Moore & Palmer: Analyzing the Chicago Bulls’ Start, DeMar DeRozan’s MVP Chances, Postseason Odds and More
Stephen Gosling/NBAE via Getty Images. Pictured: DeMar DeRozan #11 of the Chicago Bulls.
The Chicago Bulls were one of the most interesting teams entering the season. Whether you expected them to be overrated, average, or even good, the Bulls have likely outpaced your expectations as the top team in the Eastern Conference as we hit the halfway mark.
Now that we’ve seen just how good the Bulls can be at their peak, Matt and Raheem discuss what we should expect from them and their star player for the rest of the season.
Matt Moore: Raheem, Chicago’s out to an amazing start, with a 2.5-game lead over the Milwaukee Bucks for the division and a two-game lead in the Eastern Conference. They rank seventh in Adjusted Net Rating.
Before the season, I called them a Rorschach test; you looked at them and what you saw said more about how you look at the game and their players than the team itself.
What did you think the Bulls were going to be, and how different have they been?
Raheem Palmer: I have to admit, although I did see the Bulls as a fringe playoff team as they appeared to be making a push before LaVine missed time back in March. However, I was bearish on their chances of being a contender in the Eastern Conference.
Their hot start was a surprise — I didn’t think they would be capable of putting together a solid defense with a starting lineup featuring Nikola Vucevic, Zach LaVine and DeMar Derozan.
I wasn’t very bullish on the addition of Derozan pushing this team to the top of the conference as he had a negative Net Rating in 11 out of his previous 12 seasons in the NBA. His defensive deficiencies and unwillingness to space the floor as a 3-point shooter appeared to be concerns that would limit this team’s ceiling.
Last season’s Bulls rank 18th in 3-point shooting frequency and 13th in percentage last season and it was tough to imagine that improving this season. Although this year’s Bulls are shooting even less 3-point attempts, ranking 29th in frequency of three point field goals, they’re currently the first in three point shooting percentage and they’ve been dominant in the midrange.
The Bulls offense ranks fifth in Offensive Rating in their non garbage time minutes according to Cleaning the Glass (113.1) and they’re scoring 114.8 point per 100 possessions when LaVine and Derozan share the court.
This two man combination is in the 83 percentile of all two man lineups and it’s clear that having two isolation scorers have carried this team to an elite offense.
With Lonzo Ball and Alex Caruso, the Bulls have had enough perimeter defense to compete and even with Derozan, LaVine, Ball and Caruso all missing time they’ve still found a way to remain one of the best teams in the league.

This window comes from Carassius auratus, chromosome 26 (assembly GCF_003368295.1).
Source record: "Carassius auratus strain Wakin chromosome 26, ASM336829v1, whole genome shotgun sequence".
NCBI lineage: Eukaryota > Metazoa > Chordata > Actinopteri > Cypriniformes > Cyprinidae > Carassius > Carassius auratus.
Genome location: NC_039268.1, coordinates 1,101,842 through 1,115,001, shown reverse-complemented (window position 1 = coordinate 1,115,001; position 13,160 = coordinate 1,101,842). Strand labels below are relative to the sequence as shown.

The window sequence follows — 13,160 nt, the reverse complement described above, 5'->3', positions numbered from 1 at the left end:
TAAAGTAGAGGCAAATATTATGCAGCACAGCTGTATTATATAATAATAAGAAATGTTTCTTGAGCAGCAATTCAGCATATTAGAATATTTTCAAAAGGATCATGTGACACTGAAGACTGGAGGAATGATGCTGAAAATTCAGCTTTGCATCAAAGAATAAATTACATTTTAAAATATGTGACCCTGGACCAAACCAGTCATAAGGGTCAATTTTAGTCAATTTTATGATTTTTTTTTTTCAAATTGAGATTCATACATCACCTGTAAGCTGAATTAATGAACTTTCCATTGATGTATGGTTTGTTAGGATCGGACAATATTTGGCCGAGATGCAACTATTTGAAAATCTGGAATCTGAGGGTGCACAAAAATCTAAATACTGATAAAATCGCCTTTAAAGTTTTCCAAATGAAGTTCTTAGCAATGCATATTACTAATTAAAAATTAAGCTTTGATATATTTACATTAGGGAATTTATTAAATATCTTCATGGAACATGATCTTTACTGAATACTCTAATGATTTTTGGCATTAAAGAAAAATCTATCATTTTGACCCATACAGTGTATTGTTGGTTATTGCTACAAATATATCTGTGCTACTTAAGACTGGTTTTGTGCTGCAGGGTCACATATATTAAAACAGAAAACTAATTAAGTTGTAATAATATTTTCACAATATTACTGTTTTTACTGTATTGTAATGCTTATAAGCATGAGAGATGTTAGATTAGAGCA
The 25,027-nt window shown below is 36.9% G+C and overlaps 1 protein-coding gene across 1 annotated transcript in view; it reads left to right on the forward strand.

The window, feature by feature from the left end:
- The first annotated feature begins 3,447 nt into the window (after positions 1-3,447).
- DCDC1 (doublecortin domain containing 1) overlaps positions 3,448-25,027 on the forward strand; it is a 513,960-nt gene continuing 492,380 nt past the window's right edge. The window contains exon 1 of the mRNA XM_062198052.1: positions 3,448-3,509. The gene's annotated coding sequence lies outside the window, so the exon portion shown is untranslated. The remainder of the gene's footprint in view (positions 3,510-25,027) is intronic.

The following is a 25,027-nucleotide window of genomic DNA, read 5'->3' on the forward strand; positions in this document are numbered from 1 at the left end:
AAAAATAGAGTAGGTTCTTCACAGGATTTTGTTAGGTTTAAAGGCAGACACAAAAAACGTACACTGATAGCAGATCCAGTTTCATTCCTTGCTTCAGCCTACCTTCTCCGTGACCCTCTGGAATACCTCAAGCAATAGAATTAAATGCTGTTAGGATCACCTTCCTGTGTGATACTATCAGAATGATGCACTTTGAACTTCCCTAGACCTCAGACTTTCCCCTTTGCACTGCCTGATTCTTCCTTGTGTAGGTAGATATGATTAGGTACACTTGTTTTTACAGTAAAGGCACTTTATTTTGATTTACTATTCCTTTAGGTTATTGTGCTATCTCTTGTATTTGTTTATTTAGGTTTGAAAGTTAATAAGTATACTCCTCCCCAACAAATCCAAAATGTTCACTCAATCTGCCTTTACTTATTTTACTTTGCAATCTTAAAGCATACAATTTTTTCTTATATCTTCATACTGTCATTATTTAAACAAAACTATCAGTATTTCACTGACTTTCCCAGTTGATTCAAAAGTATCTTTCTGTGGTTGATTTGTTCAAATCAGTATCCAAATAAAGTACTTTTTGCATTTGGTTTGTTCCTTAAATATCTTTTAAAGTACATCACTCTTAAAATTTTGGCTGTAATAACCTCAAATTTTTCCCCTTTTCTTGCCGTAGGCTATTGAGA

Moore: I was probably the only person who thought they’d be decent defensively. My premise was that Billy Donovan could coach this team under one specific pick-and-roll scheme: Dropping the big. Vucevic’s numbers were quietly very good under that scheme and the rest of the roster fit nicely into it. It takes the emphasis off of containment and mobility.
A few things have contributed on that end:
- Ball’s development into a top-10 on-ball defender in the league. Ball was never elite on-ball; he was a magnificent off-ball help defender but struggled at containment. He’s been spectacular this season.
- DeRozan’s move to the wing. That’s let Donovan play Caruso-Ball backcourts to contain guards and help match LaVine and DeRozan vs. lesser threats.
But even then, with DeRozan or LaVine guarding the ball-handler and Vucevic guarding the screener, the Bulls have held opponents to just 0.784 points per possession. That’s wild. It’s also suspect. We’ll come back to that.
DeRozan’s fit was considered suspect, but I thought it worked with DeRozan having become such an elite passer. However, his scoring has taken such a leap. They’re getting 51 points per game on 49% shooting from DeRozan and LaVine combined along with nine assists per game. All of this with what you said about their overall offensive efficiency. It’s wild.
But is it sustainable? Do we think these numbers regress over the second half of the season? Are they built for the playoffs or are they vulnerable? How do we handle this team going forward?
Palmer: Seth Partnow actually pointed out something on twitter that I found very concerning notably Vucevic’s decline in shooting percentage at the rim.
Vucevic’s sharp decline in rim finishing is one of the few big negatives of the bulls season.
— Anchorage Man (@SethPartnow) January 13, 2022
He’s shooting just 57% at the rim, which is in the 11th percentile among all NBA players according to Cleaning the Glass, by far the lowest mark of his career. Last season Vucevic shot 67% to provide context for how far he’s fallen.
Derozan’s numbers at the rim have fallen as well, which makes his efficient scoring even more impressive. Derozan’s playmaking and efficiency from midrange along with LaVine’s dominant scoring make me believe their offensive numbers are sustainable especially when you consider that Derozan, LaVine, Vucevic, Ball, Caruso and White have all missed time this season.
I think this is a great regular season team who we should approach like the 2014-2018 Toronto Raptors who were also led by Derozan (and of course one of my favorites in Kyle Lowry).